Dr. Laura Gray-Rosendale is a President’s Distinguished Teaching Fellow, Professor of English, and the Director of STAR English (a writing program for “at risk” students) at Northern Arizona University.

In addition to amassing an impressive record of publication in rhetoric, her academic field, Laura Gray-Rosendale wrote and recently published “College Girl: A Memoir.” The memoir, which has already received quite a bit of attention and acclaim (including being named Mountain Living Magazine’s Book of the Year), tells in unblinking detail the story of the brutal sexual assault Laura suffered while an undergraduate student at Syracuse University in 1988. Her attacker, an intruder and complete stranger to her, was the grandson of wealthy, prominent donors to the university.

The story tracks Laura’s recovery not only from the violent rape but also from the stress inflicted upon her by the rapist’s family, the university, and the district attorney’s office. The harrowing narrative is compelling, but most admirable is Laura’s artful telling. Traumatic content tends to have its own sort of energy in first-person nonfiction. Readers empathize with the real-person victim and naturally turn the page to see what happens next, hoping for a moment of uplift and personal triumph at the end.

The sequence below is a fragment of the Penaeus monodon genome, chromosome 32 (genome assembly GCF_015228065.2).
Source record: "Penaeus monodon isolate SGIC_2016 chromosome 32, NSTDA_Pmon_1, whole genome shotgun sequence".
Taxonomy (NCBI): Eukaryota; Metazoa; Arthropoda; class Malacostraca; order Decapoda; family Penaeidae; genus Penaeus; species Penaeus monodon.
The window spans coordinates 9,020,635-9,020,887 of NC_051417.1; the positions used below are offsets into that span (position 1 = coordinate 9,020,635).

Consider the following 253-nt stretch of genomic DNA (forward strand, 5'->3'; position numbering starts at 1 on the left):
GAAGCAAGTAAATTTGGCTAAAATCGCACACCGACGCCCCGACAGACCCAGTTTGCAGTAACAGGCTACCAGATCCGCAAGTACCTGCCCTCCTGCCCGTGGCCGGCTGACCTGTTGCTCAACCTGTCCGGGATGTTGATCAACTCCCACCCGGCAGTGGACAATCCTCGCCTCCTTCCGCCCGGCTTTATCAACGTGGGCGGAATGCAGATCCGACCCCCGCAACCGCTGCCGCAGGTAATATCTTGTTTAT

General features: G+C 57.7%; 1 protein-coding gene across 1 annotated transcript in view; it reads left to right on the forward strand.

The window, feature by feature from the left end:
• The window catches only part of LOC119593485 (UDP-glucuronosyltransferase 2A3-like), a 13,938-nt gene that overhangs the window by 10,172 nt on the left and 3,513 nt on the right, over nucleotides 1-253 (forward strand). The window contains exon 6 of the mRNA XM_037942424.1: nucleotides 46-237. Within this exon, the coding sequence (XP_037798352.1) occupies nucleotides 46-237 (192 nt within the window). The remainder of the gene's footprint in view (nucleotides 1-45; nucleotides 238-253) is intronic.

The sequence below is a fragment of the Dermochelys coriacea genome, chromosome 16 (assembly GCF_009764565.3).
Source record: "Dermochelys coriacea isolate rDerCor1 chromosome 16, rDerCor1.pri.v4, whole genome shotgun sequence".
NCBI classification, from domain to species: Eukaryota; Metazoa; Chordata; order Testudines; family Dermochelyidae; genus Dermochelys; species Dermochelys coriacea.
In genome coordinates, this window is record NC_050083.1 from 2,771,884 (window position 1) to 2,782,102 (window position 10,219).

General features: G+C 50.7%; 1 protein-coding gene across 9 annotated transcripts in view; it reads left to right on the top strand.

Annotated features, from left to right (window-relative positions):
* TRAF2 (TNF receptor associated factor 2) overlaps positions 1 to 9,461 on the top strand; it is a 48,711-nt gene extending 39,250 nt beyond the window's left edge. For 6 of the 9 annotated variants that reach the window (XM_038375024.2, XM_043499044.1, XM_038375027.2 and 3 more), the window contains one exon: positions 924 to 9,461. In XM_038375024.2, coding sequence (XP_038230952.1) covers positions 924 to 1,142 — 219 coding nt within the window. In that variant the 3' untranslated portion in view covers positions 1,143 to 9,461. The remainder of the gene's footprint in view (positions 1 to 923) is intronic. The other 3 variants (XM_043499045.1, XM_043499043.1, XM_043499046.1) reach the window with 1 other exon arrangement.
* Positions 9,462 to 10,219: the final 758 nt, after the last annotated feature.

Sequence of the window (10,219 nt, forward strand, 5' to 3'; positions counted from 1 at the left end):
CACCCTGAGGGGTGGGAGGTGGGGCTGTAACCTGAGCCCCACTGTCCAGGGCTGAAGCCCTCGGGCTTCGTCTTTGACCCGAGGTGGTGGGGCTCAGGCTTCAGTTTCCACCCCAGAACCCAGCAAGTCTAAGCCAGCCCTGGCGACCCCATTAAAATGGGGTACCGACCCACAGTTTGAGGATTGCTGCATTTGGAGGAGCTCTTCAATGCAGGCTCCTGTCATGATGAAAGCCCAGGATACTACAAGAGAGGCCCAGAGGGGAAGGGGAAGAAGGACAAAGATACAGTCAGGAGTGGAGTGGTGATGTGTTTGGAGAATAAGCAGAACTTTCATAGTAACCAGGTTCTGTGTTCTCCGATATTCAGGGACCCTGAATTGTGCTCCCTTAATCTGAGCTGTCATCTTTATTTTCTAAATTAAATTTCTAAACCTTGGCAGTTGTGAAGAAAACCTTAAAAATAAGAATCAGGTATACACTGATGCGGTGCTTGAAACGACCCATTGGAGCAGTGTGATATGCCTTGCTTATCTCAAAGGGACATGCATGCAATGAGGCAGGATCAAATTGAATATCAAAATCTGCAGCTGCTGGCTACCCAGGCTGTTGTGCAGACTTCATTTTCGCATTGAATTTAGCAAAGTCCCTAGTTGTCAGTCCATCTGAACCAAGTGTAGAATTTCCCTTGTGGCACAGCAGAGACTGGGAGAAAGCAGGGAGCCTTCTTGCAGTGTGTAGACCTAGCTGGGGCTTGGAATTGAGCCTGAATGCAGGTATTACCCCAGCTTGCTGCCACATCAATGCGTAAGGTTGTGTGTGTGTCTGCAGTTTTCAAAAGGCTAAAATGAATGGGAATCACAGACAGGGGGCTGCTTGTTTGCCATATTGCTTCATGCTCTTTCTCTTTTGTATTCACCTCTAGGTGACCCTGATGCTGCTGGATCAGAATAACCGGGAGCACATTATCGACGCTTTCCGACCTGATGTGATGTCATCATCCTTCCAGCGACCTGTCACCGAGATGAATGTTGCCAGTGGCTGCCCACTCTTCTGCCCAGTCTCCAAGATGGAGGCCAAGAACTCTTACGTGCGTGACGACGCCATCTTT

Laura’s memoir succeeds in that regard, but it transcends the expected form through its attention to language–the disintegrated, broken language of trauma, the rhetoric of “victim” narratives which further victimize the raped person, and, ultimately, the language of recovery, of the search for the strong, authentic voice through which the survivor can speak truly.  In “College Girl,” Laura Gray-Rosendale’s battle to find her clear, strong voice unfolds movingly on the page.  This exceptional writer and true-storyteller has written an important book which will inspire survivors of sexual assault and those of us who love them.